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IJCRR - Vol 13 Issue 17, September, 2021

Pages: 167-178

Date of Publication: 12-Sep-2021


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Protective Effect of Citrus reticulata and Citrus Sinensis against Diabetes Associated Alzheimer's Disease: Identification of a Better Model

Author: Navya RY, Madhuri D, Chandrasekhar KB

Category: Healthcare

Abstract:Background: Stress became a global challenge that leads various chronic diseases especially neuro-degeneration diseases such as Alzheimer's disease. Polyphenolic compounds were reported to possess protective effects against the cellular stress and can be used in the management of stress associated chronic diseases. Objectives: Our current work is aimed to design a better model to induce Alzheimer's disease through Diabetes and to screen the protective effect of Citrus reticulata and Citrus sinensis against diabetes-associated Alzheimer's disease. Methods: A comparative study was carried out on Streptozotocin - Nicotinamide induced Diabetes and High fat diet-induced Diabetes. Various biochemical, behavioural and histological parameters are considered to evaluate the best model for the diabetes-induced Alzheimer's disease along with the protective effect of selected Citrus reticulata (Tangerine oil) and Citrus sinensis (Orange oil) against diabetes-associated memory deficits. Results: Results showed that the high-fat diet model succeeded to create diabetes-associated memory impairment compared to Streptozotocin - Nicotinamide model. Detailed investigation of all the selected parameters of Tangerine and Orange oil groups by comparing with a standard group showed statistically significant (p>0.0001) improvement in the Alzheimer's disease. Conclusion: To conclude, all the biochemical, behavioural and histological data declared that the high-fat diet model is the best model for studying diabetes-associated memory deficits in animals. It is also apparent that the oil of Citrus sinensis is more potent than Citrus reticulata to give protection against oxidative stress and subsequent improvement of memory and other physiological parameters. The antioxidant property of the oils may be responsible for the reported activity.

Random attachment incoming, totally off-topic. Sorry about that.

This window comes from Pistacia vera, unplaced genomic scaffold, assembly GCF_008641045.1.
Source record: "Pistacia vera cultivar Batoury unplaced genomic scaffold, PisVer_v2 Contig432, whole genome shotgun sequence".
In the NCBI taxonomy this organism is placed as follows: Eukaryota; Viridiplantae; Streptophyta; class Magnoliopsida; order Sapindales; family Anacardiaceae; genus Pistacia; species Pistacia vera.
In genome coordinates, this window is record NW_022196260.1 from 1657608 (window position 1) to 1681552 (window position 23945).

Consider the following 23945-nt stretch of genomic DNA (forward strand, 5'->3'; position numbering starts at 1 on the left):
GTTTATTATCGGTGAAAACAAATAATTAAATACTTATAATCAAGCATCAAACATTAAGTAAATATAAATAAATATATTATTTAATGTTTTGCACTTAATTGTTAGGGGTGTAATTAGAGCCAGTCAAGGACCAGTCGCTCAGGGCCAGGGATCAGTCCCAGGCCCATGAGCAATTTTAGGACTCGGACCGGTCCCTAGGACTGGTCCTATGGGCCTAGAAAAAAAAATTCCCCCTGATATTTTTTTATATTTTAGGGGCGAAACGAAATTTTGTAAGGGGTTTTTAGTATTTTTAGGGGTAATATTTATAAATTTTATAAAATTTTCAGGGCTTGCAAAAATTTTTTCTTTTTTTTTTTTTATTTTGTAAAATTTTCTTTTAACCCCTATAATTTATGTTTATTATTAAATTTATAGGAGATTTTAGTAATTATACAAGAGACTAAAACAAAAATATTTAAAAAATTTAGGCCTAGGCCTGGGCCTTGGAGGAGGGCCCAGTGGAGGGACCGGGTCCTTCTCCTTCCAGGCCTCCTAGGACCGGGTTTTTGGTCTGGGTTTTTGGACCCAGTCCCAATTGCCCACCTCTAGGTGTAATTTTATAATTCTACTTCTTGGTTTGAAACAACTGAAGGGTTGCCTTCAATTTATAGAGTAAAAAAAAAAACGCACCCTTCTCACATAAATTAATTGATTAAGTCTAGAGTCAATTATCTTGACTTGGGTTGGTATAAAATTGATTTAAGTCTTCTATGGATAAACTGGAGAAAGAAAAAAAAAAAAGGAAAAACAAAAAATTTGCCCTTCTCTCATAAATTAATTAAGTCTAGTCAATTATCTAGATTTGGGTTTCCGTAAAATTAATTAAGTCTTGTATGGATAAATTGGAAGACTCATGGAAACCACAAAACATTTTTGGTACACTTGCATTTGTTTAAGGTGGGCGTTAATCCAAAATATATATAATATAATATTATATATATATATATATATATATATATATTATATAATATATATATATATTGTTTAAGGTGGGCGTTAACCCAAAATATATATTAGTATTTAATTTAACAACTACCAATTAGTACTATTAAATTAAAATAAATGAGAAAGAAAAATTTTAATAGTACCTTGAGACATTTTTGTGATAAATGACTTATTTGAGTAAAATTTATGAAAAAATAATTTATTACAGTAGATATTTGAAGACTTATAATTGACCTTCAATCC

Keywords: Diabetes, Alzheimer’s disease, Animal model, Citrus sinensis, Citrus reticulata

Full Text:

INTRODUCTION

Alzheimer’s disease (AD) is one of the most prevailing causes of death in the elderly population. Reports have suggested that by 2050, more than 11 crores of the world population would be suffering from AD. 1 One of the most common risk factors for AD is Diabetes Mellitus. Studies have also forecasted that by 2050, more than 33 crores population of the world would suffer from Diabetes. Among them, more than 7 crores population will be in India. Since AD and Diabetes are interlinked, the present study was carried out to find out a mono therapeutic approach for both AD and Diabetes. 2 Antioxidants provide ameliorating effect against degenerative disorders. Since natural antioxidants are comparatively safer than synthetic ones, we employed extracts from the peels of citrus fruits as they are rich in antioxidants and also one of the widely consumed fruits. 3 The flavonoids of citrus fruits especially polymethoxyflavones have wide therapeutic activity and are abundantly found in Citrus sinensis (sweet orange) and Citrus reticulata (mandarin oranges). 4,5 The present study was also designed to develop a better model to induce Alzheimer’s disease through Diabetes. A comparative study was therefore carried out on Streptozotocin - Nicotinamide induced Diabetes and high fat diet-induced Diabetes. 

MATERIALS AND METHODS

Collection and Preparation of extracts

The volatile oils of Citrus reticulata (Tangerine oil) and Citrus sinensis (Orange oil) were directly procured from katyani exports, New Delhi. An o/w emulsion of Tangerine and Orange oil was prepared by bottle method, using Tween 80 as emulsifier at 1:3 ratios. Later to the organic phase, water was added little by little with vigorous shaking until a final concentration of 250mg/ml was obtained.

Animals

6 weeks old male Wistar rats weighing 50-80 g and adult male Wistar rats weighing 160 – 200g were procured from the Central Animal House facility of CES college of Pharmacy. The animals were housed in polyacrylic cages [38´23´10cm] with not more than 4 animals per cage under the temperature of 25 ± 2 °C and relative humidity 45–55% and maintained on a 12:12 h light: dark cycle and had free access to food and water. Approval No.: IAEC/ CESCOP/ 2017-15.

Induction of Diabetes associated Alzheimer’s disease by STZ – Nicotinamide model

The fasting blood glucose levels were determined before the start of the experiment. Diabetes was induced in overnight fasted rats by a single i.p injection of 45mg/kg of Streptozotocin (STZ). Two hours before STZ injection, 100mg/kg of Nicotinamide was administered orally. Hyperglycaemia was confirmed by elevated glucose levels in plasma after 48 hours by using the Glucose oxidase (GOD)-peroxidase (POD) method. 6